West got to participate in another cartoon dynasty when he voiced Bugs Bunny and Elmer Fudd in the 1996 film “Space Jam” alongside Michael Jordan. He’s also voiced other iconic characters such as Shaggy, Woody Woodpecker and Popeye.
“They are not characters I created,” West said. “The best work was done before any of us were born. I’m always glad for the opportunity to do a franchise character. Before I had a chance to formulate any characters of my own, I was being taken to school every morning by watching the old Warner Bros. stuff and all the other cartoons. I watched like a little sponge. I was such a student of animation.”
Two of West’s heroes in voice acting are Jack Mercer and Jackson Beck, who voiced Popeye and Bluto, respectively. He met Beck in New York City while working together on a Fruit Roll-Ups commercial.
“I sat there working with him and felt somehow special I got to be in the same room with someone like that,” he said. “The guy was a titan. Here was this big beautiful voice of this guy I’d heard for so many years. I heard that voice my entire life. I was working with this mighty old lion. It was really intimidating. He enjoyed it and was a total pro. I went home so thrilled.”
West has lent his voice to several other commercials, including playing the role of the Red M&M since 1996.
“It’s an American icon, and it’s kind of a wise-guy, smart-alecky voice,” he said. “People like the red and yellow characters enough where we’ve been doing it for a long time. They put so much into the commercials. It’s the world’s most popular candy, so it’s exciting for me to do it.”
While voice acting might sound like an easy job, West emphasized the complexity of the craft and is outspoken against the trend of handing roles to inexperienced celebrities.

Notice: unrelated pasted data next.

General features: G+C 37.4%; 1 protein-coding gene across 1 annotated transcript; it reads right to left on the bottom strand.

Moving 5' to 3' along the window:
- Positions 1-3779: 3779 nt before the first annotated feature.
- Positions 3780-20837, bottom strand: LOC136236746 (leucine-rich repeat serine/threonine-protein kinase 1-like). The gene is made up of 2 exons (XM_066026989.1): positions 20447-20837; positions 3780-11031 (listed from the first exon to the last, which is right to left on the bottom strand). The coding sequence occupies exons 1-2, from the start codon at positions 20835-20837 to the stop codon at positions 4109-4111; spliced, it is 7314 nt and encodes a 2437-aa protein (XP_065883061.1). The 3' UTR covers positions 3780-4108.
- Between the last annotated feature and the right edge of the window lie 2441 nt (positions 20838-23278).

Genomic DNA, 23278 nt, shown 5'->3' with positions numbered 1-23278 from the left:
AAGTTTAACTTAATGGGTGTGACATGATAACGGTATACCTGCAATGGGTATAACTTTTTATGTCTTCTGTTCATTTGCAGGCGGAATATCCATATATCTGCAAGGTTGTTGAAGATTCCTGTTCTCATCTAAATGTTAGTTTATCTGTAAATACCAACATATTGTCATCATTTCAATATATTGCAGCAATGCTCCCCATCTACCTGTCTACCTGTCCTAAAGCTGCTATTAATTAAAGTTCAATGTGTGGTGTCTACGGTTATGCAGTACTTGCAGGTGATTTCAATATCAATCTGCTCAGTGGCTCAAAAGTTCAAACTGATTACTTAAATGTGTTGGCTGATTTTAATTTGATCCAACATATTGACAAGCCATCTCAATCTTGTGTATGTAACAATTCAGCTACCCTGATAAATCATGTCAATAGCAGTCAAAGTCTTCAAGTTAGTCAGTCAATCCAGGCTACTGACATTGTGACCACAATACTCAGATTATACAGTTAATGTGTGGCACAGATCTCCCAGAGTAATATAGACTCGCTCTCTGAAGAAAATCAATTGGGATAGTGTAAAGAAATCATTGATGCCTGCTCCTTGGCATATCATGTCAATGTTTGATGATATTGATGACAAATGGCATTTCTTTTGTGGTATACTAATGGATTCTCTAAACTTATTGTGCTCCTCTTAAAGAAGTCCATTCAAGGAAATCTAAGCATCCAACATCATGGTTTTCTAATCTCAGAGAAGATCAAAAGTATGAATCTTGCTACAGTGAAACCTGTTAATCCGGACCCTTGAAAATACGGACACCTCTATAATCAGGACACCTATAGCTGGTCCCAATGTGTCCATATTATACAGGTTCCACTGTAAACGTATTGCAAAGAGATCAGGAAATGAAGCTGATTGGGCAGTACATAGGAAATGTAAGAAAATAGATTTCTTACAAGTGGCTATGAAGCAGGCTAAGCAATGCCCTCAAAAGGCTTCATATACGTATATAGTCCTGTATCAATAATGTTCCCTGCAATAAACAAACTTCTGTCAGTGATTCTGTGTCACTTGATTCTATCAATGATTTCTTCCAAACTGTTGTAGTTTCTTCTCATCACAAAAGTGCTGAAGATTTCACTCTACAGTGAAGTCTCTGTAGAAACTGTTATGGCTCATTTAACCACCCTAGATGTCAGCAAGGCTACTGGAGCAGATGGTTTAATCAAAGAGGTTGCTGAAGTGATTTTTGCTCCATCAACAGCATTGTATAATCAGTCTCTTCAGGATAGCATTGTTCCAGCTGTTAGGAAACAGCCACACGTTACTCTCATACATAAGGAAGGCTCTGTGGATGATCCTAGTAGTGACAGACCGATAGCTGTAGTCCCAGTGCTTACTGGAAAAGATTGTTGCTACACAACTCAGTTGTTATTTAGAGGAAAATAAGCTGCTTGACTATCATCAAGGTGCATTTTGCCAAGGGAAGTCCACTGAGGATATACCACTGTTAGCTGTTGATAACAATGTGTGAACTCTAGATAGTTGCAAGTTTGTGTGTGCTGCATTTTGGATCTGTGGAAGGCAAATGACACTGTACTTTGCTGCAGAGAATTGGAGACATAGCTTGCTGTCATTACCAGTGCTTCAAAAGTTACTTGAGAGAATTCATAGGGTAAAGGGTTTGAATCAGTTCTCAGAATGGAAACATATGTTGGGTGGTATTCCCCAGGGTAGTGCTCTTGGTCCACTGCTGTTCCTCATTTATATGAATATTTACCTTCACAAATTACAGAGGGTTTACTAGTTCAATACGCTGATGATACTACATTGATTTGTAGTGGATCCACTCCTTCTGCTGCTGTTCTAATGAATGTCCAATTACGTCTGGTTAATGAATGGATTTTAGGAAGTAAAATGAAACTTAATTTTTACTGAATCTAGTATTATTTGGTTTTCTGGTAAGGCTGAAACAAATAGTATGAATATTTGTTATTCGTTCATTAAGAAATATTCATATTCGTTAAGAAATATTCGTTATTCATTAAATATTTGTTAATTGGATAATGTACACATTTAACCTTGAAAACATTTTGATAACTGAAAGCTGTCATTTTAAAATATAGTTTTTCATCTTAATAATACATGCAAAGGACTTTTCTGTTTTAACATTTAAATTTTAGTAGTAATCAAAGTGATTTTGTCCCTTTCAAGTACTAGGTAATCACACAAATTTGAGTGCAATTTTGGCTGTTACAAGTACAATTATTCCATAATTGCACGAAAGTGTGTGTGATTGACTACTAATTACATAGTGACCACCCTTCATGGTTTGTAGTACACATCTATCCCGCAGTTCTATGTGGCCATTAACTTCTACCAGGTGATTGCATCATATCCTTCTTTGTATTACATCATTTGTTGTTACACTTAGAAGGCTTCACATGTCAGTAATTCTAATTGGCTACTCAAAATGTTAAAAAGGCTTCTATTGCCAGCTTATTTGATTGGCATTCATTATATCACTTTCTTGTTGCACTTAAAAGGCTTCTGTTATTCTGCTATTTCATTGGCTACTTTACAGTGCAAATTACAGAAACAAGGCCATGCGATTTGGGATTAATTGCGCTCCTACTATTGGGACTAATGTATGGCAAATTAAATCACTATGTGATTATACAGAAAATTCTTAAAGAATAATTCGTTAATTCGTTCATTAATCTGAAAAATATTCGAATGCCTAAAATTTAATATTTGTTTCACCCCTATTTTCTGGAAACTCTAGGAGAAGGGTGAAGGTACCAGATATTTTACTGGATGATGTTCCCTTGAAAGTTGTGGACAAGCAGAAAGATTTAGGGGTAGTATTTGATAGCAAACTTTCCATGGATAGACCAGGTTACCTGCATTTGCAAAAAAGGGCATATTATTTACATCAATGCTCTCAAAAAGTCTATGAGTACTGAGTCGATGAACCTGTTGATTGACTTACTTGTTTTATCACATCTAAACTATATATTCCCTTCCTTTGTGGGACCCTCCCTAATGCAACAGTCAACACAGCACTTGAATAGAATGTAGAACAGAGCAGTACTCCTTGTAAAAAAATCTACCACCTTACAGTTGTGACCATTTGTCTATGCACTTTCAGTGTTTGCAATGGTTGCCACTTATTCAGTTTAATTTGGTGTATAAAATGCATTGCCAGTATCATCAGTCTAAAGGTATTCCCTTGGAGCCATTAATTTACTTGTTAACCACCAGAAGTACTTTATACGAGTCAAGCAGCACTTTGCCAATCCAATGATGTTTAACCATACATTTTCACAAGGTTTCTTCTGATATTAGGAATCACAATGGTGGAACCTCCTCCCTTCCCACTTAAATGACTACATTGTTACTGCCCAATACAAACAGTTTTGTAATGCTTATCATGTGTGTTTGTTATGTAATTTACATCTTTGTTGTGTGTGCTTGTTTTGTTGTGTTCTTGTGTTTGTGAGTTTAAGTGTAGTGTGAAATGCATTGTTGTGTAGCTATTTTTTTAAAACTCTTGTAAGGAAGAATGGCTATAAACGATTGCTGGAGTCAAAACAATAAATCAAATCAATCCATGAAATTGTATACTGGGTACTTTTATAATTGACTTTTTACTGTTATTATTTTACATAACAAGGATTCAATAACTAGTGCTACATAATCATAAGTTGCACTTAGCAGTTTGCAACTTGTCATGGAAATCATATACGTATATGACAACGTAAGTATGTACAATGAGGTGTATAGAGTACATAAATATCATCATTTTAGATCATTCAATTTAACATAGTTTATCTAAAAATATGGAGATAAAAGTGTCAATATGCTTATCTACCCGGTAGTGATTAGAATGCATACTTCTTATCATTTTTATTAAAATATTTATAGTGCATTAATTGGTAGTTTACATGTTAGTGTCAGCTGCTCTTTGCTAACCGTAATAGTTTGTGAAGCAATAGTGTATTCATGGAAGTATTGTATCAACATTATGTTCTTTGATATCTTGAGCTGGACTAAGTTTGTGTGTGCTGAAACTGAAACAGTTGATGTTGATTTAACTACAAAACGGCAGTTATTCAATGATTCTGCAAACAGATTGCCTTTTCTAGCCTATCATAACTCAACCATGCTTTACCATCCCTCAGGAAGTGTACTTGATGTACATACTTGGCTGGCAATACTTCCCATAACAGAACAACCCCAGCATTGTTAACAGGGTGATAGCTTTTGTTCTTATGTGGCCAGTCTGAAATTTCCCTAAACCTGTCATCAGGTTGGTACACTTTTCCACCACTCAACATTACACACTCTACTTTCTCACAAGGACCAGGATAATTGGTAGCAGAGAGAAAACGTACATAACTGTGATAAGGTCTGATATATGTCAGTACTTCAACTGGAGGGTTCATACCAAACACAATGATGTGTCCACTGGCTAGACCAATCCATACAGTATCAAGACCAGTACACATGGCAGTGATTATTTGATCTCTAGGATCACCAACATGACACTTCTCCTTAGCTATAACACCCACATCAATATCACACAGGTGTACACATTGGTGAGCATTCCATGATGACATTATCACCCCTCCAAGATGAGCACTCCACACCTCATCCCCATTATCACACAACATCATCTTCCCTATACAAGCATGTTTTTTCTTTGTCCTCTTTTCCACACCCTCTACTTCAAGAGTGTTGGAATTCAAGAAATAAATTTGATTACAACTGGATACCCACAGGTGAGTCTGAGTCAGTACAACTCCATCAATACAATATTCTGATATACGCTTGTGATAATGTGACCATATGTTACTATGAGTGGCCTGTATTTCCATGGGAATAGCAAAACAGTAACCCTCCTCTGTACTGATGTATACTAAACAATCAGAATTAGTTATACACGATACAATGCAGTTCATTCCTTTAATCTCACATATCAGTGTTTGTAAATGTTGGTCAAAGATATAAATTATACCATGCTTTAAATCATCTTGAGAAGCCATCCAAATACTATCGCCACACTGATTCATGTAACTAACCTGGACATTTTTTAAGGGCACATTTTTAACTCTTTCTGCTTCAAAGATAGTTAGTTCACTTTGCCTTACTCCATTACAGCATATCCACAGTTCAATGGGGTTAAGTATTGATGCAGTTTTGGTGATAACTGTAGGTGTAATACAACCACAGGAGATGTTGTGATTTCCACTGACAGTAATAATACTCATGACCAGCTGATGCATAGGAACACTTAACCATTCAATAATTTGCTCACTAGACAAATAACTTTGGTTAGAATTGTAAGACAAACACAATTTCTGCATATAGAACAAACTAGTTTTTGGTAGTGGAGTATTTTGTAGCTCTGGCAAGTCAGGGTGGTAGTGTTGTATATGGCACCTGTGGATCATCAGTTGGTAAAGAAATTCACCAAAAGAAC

“People think you just show up and talk, garbage like that,” West said. “It’s not like that at all. There is so much more to it. You have to be able to convey and evoke emotions just with certain nuances in your voice. I don’t have the luxury of doing my own voice for everything. You can get it down as an actor. They aren’t going to change their voice much for roles. In voice acting, you do have to get rid of yourself all together.”
West would like to keep celebrities away from his profession, and he is happy to reciprocate by staying out of their spotlight.
“I kind of like it how I don’t get any attention,” he said. “The work speaks for itself. I don’t need to be a celebrity. Celebrities aren’t my heroes. Artists are my heroes. If everybody is a celebrity, then nobody is. There are too many celebrities for almost no reason at all. To even think of myself like that is an absurdist notion.”
He is content to stand behind the face of Fry at 10 p.m. Thursdays on Comedy Central. If he ever retires from acting, West might still put his voice to good use. He used to play guitar and sing in a band called Billy West and The Grief Counselors.
“It’s very hard to get guys my age to come out and play,” he said. “They’re all married and have kids. Some of them have grandchildren. I have a room full of guitars and I just play. I’d love to get into a situation with some other players. I love playing music and singing.”
Tags: Billy West, Bugs Bunny, Comedy Central, Doug, Futurama, Jack Mercer, Jackson Beck, M&Ms, Matt Groening, Michael Jordan, Nickelodeon, Phil Hartman, Popeye, Ren & Stimpy, Rugrats, Shaggy, Space Jam, The SImpsons, Woody Woodpecker